At press time, it was unclear who is running the company, although two weeks ago an assistant for one of the directors told Billboard.biz she had been working with Tunecore’s chief operating officer, who is listed on the company website as Scott Ackerman.
Other sources say that Tunecore’s former outside consultant and legal advisor Josh Grier had told them he was taking a bigger role in the company, although one source said he had been telling people that he was running the company. However, that source added that it could have meant an interim role until Price’s replacement was named. At press time, neither Grier nor reps for the company were available for comment; Price said he had no further comment at this time beyond the open letter, which follows below. Billboard.biz will have more on the situation as it develops.
Price’s announcement came in the form of the following blog post:
An open letter from TuneCore Founder Jeff Price
August 15th, 2012
Peter Wells, Gary Burke and I launched TuneCore on January 25, 2006. Our motto and mission: for artists to “sell their music not their soul.” We envisioned changing the global music industry for artists for the better by serving, not exploiting, them. TuneCore’s impact was significant and immediate. It turned the industry on its head by removing gatekeepers, allowing all artists onto the shelves of the digital music services while not requiring them to give up rights and revenue from the sale of their music. It also provided the industry’s first transparent royalty system with easy 24/7 real time access. In late 2011, phase two of TuneCore launched with the announcement of its Global Publishing Administration service, allowing any songwriter access to a global publishing administration deal. This first-of-its-kind global pipeline permits all songwriters to access their additional royalties and enforce their copyrights while maintaining control and ownership of their songs.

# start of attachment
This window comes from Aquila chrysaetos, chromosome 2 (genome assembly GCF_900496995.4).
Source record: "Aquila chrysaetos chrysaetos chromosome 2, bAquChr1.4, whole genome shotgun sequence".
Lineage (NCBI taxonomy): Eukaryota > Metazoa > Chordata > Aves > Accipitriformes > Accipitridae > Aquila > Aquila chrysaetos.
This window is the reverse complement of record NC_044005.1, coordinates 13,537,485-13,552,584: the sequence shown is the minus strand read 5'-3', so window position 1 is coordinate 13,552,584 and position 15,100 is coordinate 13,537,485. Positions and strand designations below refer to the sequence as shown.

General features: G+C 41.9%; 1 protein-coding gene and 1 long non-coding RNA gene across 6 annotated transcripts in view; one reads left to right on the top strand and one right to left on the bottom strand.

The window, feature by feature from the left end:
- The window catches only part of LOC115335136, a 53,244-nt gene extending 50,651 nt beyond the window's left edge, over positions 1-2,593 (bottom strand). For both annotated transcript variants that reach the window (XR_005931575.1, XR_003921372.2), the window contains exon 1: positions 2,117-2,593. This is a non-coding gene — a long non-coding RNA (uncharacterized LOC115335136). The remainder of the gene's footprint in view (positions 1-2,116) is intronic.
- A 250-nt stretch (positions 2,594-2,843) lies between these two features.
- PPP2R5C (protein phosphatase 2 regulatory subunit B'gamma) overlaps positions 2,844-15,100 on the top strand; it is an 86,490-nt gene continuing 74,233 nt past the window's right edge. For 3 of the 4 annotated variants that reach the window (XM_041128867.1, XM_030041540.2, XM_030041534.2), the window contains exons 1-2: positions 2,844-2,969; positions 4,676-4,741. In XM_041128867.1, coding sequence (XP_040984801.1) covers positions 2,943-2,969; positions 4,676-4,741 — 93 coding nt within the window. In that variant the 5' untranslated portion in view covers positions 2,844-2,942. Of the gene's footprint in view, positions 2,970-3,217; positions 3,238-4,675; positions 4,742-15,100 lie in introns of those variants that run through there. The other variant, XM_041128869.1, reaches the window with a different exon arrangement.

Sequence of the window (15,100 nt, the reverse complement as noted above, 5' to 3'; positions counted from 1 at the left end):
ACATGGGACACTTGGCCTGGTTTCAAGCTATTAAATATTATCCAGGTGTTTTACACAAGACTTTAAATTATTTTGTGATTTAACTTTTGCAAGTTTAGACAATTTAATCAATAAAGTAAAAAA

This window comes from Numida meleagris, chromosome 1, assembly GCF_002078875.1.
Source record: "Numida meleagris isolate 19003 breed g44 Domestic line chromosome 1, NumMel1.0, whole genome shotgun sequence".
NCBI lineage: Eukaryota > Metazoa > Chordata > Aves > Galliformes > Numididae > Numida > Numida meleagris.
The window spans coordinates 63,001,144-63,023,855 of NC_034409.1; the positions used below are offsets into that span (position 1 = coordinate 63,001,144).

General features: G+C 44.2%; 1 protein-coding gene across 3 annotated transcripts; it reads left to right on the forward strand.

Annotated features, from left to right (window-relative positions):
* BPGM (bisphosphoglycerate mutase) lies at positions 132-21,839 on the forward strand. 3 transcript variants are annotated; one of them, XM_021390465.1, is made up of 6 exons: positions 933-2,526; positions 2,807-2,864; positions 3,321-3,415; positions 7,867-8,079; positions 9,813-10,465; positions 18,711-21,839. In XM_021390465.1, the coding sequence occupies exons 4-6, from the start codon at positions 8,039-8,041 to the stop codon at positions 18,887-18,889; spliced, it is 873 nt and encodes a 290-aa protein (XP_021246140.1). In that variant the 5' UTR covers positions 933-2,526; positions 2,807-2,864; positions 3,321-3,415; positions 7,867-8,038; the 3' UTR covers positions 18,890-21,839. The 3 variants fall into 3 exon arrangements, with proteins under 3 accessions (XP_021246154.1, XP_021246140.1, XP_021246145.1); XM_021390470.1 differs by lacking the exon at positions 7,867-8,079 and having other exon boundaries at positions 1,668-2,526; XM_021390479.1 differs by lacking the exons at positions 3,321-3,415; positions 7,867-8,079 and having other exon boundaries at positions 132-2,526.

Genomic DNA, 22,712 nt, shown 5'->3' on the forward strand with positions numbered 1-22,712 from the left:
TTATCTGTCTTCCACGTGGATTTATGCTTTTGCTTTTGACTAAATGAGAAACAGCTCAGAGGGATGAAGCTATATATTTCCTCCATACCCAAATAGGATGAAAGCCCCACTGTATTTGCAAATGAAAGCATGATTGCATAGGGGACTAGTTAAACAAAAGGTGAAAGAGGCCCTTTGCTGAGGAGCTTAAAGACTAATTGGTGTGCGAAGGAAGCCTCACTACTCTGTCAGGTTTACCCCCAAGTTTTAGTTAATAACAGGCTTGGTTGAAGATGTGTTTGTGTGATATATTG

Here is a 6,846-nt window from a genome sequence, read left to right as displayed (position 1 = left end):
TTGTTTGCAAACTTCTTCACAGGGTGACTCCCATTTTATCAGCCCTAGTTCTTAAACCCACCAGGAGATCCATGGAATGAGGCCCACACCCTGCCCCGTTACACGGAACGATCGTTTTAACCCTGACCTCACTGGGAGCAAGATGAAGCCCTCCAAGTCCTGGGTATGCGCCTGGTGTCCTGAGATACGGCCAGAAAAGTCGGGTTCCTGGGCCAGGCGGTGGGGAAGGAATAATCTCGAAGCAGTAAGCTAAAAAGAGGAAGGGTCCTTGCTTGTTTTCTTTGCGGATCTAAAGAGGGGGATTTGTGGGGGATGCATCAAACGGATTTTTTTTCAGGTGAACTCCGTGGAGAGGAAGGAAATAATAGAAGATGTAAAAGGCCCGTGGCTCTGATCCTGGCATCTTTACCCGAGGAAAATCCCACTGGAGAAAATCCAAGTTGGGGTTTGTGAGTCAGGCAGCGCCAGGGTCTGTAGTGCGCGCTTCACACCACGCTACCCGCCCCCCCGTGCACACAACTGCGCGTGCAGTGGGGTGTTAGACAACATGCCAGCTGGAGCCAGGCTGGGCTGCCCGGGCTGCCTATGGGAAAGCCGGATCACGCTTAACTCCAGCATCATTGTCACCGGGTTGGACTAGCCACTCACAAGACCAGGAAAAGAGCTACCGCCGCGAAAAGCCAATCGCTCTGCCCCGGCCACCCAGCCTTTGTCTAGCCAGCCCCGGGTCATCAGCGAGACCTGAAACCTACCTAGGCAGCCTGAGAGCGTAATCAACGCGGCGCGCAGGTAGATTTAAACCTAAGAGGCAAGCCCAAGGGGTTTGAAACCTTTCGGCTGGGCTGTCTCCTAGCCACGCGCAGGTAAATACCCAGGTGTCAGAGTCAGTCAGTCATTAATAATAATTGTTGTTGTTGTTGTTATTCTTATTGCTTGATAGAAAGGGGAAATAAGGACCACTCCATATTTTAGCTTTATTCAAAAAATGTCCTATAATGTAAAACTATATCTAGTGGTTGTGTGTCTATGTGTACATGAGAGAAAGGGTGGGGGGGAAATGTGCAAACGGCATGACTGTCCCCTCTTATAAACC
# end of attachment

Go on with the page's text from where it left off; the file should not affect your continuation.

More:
With our vision, guidance, execution and hard work we made TuneCore the leader in its space as the largest music distribution and publishing entity in the world. From just three people in 2006, TuneCore grew to over 40 employees working out of the headquarters in Brooklyn, NY and the Publishing Administration office in Burbank, CA.
I am announcing today that I am no longer CEO/President of TuneCore and co-founder Peter Wells is no longer working with TuneCore.
Under our tenure, TuneCore took take significant market share away from the traditional major labels. As of July, 2012, TuneCore artists represent over 4% of all US gross digital music sales revenue and have sold over 610,000,000 units of music generating over $310,000,000 in gross music sales. More than four songs a second are sold on iTunes somewhere in the world by a TuneCore artist. Through the execution of the vision and the trust of the artist, TuneCore achieved about 40% of the market share of EMI and 25% of the market share of Universal in regards to digital music sales in the United States.
We were also able to attract artists across the spectrum: from emerging artists to the older legends and the new legends. Artists such as Drake, Soulja Boy, Sonic Youth, Nine Inch Nails, Zac Brown Band, Hoodie Allen, Civil Wars, Lecrea, Boyce Avenue, Kelly, Colt Ford, Ed Sheerhan, Alex Day, Aretha Franklin, Jay Z, Girl Talk, Blood On The Dancefloor, Jason Mraz, Nice Peter, Tiesto and hundreds of thousands more used TuneCore to place number one albums and songs on iTunes, Amazon and many other digital stores, breaking the control of the traditional industry while democratizing it.
Under our leadership, TuneCore changed the global music industry, provided hundreds of thousands of artists access to digital music services, shifted the power of the industry to the artist while administering hundreds of millions of dollars back into their hands under a new model, all while growing the company into a global force.
Peter and I look forward to continuing to change the industry on a global scale to the further betterment of artists, songwriters and investors and to issuing our next announcement.